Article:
Contributed by Helena Gutnik, MD, Zvezdana Dolenc-Strazar, MD and Mara Popovic, MD, PhD
Institute of Pathology, Medical Faculty, University of Ljubljana, Ljubljana, Slovenija
Published on line in September 2000
15-year-old white girl was admitted to neurological department after an attack of seizures. The CT scan and MRI revealed a circumscribed, demarcated lesion in the cortex of the left parietal lobe designated as meningioma by neuroradiologist (Fig. 01). A resection of the lesion was performed.
The lesion was composed of spindle and oval shaped cells with eosinophilic finely granular cytoplasm. A considerable number of cells had foamy cytoplasm. The nuclei were round, oval or reniform and an occasional regular mitosis was seen. The giant cells, mostly of Touton type, were scattered in the lesion (Figs. 02, 03, 04, 05, 06, 07 and 08). Some giant cells showed the phenomenon of emperipolesis. Some scattered B lymphocytes and small clusters of T lymphocytes were also present. Immunohistochemically majority of histiocytes and giant cells were labeled with antibodies against CD68 (Fig 11), MAC387 (Fig. 12), and S-100 protein (Fig. 09) while there was no labeling with anti-CD1a antibodies (Fig. 10). Electron microscopic examination of the lesion did not demonstrate Birbeck granules.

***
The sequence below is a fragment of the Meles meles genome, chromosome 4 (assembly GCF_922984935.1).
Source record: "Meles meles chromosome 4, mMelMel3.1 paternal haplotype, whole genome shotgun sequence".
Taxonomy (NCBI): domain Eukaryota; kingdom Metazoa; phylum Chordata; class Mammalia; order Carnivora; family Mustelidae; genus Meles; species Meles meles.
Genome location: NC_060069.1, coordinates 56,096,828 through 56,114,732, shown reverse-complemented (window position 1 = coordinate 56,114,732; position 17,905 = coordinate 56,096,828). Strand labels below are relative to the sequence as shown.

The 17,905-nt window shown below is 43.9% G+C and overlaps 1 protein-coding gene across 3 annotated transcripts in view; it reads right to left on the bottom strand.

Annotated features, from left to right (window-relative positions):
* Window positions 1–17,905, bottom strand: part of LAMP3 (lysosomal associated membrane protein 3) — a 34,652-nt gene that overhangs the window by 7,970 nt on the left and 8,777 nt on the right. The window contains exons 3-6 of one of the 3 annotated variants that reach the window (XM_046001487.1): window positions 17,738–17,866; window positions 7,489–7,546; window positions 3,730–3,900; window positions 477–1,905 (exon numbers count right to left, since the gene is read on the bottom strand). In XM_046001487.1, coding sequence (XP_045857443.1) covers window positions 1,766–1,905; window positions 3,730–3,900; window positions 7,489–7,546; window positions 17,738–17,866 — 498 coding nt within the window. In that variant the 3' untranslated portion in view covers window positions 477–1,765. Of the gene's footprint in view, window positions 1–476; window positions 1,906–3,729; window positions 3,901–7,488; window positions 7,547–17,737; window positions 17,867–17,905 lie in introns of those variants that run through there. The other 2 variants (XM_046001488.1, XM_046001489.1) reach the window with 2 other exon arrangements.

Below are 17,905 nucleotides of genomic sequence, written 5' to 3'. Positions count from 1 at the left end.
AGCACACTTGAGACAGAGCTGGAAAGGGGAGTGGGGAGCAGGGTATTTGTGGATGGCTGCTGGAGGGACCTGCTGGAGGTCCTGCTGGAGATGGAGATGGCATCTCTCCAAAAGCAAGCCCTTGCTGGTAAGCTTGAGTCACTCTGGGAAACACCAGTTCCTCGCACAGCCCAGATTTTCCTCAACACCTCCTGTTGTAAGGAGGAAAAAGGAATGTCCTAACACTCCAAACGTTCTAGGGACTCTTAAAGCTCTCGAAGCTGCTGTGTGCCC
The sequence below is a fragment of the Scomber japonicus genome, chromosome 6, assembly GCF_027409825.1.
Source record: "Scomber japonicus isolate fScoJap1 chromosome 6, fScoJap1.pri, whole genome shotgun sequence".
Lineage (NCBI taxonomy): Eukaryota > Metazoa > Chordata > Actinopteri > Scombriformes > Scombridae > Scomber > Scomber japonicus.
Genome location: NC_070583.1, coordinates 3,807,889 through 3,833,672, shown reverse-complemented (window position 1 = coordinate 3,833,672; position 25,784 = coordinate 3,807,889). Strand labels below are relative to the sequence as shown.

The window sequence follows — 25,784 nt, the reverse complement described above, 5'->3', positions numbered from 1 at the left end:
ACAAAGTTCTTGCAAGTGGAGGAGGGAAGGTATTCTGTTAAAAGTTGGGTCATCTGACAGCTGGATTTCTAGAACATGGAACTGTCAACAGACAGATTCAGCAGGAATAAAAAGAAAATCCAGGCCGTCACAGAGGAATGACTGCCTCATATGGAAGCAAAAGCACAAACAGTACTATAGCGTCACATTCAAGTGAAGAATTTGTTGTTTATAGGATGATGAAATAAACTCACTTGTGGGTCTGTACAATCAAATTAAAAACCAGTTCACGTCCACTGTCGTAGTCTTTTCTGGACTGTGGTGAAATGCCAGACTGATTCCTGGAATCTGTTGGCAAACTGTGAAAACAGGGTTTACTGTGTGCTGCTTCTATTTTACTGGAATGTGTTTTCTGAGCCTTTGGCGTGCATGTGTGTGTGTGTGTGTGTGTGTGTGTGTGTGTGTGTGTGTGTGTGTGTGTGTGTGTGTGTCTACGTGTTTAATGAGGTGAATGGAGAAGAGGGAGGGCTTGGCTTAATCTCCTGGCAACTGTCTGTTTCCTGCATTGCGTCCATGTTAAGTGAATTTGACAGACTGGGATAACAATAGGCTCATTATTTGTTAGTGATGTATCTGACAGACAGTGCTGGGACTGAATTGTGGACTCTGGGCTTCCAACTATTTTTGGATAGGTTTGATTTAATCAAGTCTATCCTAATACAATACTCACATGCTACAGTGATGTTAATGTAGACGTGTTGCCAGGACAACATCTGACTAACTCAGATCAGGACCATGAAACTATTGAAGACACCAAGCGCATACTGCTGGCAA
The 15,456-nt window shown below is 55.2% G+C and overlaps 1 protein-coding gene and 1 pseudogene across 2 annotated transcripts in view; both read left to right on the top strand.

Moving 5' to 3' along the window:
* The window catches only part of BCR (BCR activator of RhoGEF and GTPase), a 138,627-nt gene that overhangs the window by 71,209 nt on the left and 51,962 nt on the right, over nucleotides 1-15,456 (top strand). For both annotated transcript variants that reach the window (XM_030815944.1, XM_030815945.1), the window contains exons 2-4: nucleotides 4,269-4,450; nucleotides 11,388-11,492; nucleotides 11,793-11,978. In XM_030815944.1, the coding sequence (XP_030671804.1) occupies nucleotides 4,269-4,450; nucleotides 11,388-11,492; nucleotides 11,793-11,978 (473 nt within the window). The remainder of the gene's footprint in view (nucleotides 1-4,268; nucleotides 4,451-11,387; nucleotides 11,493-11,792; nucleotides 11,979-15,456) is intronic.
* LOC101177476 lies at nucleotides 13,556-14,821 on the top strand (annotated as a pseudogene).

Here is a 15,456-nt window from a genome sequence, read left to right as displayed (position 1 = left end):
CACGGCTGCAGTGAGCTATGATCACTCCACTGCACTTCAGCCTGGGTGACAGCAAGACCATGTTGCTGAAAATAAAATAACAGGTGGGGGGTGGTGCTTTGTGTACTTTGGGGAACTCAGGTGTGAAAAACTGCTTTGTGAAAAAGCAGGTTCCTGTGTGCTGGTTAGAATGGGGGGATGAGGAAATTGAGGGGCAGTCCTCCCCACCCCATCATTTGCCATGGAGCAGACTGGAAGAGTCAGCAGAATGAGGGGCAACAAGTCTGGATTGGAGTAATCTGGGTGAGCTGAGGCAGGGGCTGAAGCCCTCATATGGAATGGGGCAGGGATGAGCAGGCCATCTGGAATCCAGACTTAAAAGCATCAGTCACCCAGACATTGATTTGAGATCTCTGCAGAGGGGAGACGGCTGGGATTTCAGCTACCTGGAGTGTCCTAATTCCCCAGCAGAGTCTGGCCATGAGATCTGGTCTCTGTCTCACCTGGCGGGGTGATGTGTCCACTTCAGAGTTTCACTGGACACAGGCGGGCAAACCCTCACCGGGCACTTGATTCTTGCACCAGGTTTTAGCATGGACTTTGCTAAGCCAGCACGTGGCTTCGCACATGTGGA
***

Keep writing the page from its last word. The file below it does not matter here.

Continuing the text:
Subsequent examination of the patient did not reveal any similar lesion either in the skin or in other location.